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Jul 12, 2012, 08.23 AM IST
Ankit Miglani, deputy managing director, Uttam Galva explains to CNBC-TV18 that the company’s collaboration with ArcelorMittal which resulted in a revision of the product mix which prevented cuts in production.
The impact in China is due to a cut in interest rates which will not alleviate the situation to a large extent
In an interview to CNBC-TV18, Ankit Miglani, deputy managing director, Uttam Galva explains that the company's collaboration with ArcelorMittal which resulted in a revision of the product mix which prevented cuts in production.
Uttam Galva's volumes this year are to be flat year-on-year and though the company is attempting to target a 10-15% increase, Miglani is not very optimistic.
Below is an edited transcript of the interview. Also watch the accompanying videos.
Q: The resumption of production of ore from Karnataka has come as a big relief. Since you source some of your HRCs (hot-rolled coils) from Ispat, has the company indicated of being able to increase supply?
A: We haven't had any explicit discussions, but clearly, production levels have been lower from two of our biggest suppliers - JSW Ispat and Essar Steel . Obviously, once the supply of ore opens up, the availability of HRC will increase as well and that should make life a bit easier for us.
Q: Were you constrained in the past few months due to availability?
A: Certainly. Since the ban on mining, our imports of hot coil have actually doubled on restrained local supply. So we will now begin to phase-out and switch back to the domestic raw material supply chain and lessen imports.
Q: Does that impact margins?
A: No, it doesn't impact margins. It’s just that we had to readjust our strategy accordingly. Due to the restrictions on iron ore, domestic prices were higher than the global prices, which is why we were forced to import. We believe now that things are beginning to open up. Gradually the prices will rationalise to global levels.
Q: Since the landed price did have some bearing on domestic prices when the ban was in force, would you expect a slight drop in raw material prices?
A: Global steel prices have dropped by about USD 75 over the past four to six weeks. The only reason Indian prices have been holding up is because of the weakness of the rupee.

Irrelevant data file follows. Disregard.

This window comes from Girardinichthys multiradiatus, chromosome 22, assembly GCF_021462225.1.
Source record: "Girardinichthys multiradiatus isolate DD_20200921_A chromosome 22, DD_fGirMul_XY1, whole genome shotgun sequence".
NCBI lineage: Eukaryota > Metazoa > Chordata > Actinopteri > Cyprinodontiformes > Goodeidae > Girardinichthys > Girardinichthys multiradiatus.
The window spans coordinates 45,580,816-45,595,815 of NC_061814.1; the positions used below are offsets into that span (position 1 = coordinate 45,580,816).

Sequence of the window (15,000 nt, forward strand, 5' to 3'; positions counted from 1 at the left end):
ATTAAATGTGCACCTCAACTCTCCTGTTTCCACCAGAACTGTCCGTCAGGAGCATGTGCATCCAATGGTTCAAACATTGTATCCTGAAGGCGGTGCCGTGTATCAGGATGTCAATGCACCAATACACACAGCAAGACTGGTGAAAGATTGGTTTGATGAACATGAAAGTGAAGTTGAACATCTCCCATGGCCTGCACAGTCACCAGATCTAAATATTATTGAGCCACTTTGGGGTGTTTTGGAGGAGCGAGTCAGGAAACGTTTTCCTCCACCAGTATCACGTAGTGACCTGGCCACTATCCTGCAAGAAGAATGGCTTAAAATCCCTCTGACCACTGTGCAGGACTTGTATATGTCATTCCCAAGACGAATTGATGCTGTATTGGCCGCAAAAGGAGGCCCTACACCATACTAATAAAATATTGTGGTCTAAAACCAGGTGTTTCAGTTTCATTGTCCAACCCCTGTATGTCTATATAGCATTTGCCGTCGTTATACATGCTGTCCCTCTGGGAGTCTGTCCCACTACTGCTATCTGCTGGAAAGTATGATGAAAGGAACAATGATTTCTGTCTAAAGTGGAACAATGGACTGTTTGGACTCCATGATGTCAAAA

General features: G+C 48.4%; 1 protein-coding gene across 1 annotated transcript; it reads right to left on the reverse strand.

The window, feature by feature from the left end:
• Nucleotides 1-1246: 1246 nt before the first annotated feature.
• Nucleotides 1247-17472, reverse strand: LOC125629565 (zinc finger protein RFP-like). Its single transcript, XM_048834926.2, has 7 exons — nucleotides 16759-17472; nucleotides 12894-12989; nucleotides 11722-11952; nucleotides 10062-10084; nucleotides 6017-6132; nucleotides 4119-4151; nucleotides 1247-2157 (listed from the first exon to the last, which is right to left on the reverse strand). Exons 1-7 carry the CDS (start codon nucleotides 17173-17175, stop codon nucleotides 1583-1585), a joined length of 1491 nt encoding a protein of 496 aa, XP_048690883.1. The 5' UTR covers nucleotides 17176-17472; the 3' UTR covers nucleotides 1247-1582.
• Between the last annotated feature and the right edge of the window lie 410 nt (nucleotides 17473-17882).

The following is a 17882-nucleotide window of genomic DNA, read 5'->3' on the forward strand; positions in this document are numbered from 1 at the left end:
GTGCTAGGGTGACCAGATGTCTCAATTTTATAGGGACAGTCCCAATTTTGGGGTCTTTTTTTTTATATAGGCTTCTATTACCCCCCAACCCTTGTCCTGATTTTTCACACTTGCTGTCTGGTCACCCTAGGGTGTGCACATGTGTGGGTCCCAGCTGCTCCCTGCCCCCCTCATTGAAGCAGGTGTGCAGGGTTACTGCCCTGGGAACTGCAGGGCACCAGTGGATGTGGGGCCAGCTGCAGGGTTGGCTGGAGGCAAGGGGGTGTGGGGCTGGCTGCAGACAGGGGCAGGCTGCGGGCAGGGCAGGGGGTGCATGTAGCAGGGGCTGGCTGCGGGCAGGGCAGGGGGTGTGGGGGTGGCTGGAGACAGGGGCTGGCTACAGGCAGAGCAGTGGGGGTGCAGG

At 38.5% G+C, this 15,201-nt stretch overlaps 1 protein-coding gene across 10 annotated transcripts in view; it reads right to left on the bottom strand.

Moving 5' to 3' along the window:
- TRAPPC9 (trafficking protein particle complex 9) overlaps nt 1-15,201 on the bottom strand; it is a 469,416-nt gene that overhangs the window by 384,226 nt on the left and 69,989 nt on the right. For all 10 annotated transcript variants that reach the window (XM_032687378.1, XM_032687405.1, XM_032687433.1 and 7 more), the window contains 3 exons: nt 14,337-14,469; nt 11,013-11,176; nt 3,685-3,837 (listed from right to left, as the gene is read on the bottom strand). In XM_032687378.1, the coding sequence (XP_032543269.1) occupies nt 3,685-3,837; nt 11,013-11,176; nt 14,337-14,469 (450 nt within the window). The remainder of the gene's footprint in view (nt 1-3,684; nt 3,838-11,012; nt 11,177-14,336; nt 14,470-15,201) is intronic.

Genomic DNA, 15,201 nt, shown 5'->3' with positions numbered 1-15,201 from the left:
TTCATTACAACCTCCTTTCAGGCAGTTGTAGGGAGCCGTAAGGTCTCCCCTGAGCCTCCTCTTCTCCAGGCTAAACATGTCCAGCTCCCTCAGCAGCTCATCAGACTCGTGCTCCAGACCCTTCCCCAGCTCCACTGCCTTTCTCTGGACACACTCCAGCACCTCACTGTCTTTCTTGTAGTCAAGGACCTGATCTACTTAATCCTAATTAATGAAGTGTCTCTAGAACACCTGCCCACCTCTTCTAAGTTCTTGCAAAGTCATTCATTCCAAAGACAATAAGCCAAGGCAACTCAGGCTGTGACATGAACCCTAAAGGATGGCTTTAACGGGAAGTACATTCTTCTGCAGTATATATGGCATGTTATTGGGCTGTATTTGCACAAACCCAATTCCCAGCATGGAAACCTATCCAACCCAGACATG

Iron ore prices, on the other hand, have been artificially high in the domestic market and this has strained the conversion cost for steel. We think that the price of iron ore will rationalise much more significantly than the price of finished steel over the next couple of months.
Q: Is the increase in imports only due to domestic problems or is it indicative of a long-term trend?
A: It is not a long-term trend. Imports went up because domestic supply was restrained and affected by irrational prices. To maintain production levels, the steel industry was forced to import.
Q: How is the demand for finished products?
A: There has been significant drop in local and global consumption. The scenario is much worse than the previous quarter as all our auto customers have indicated lower tonnages on either cuts in production or large inventory. The situation is similar from the white goods segment to the construction sector and in the global and domestic markets.
Q: Do you think the market is bottoming out or will it take some time to correct?
A: I don't believe it. The impact in China is due to a cut in interest rates which will not alleviate the situation to a large extent. Though they are spending a lot of money on infrastructure, the private construction sector is much slacker than before and is eating away all the stimulus from the infrastructure spending.
Action in Uttam Galva Steel
Jun 18 2013, 22:39
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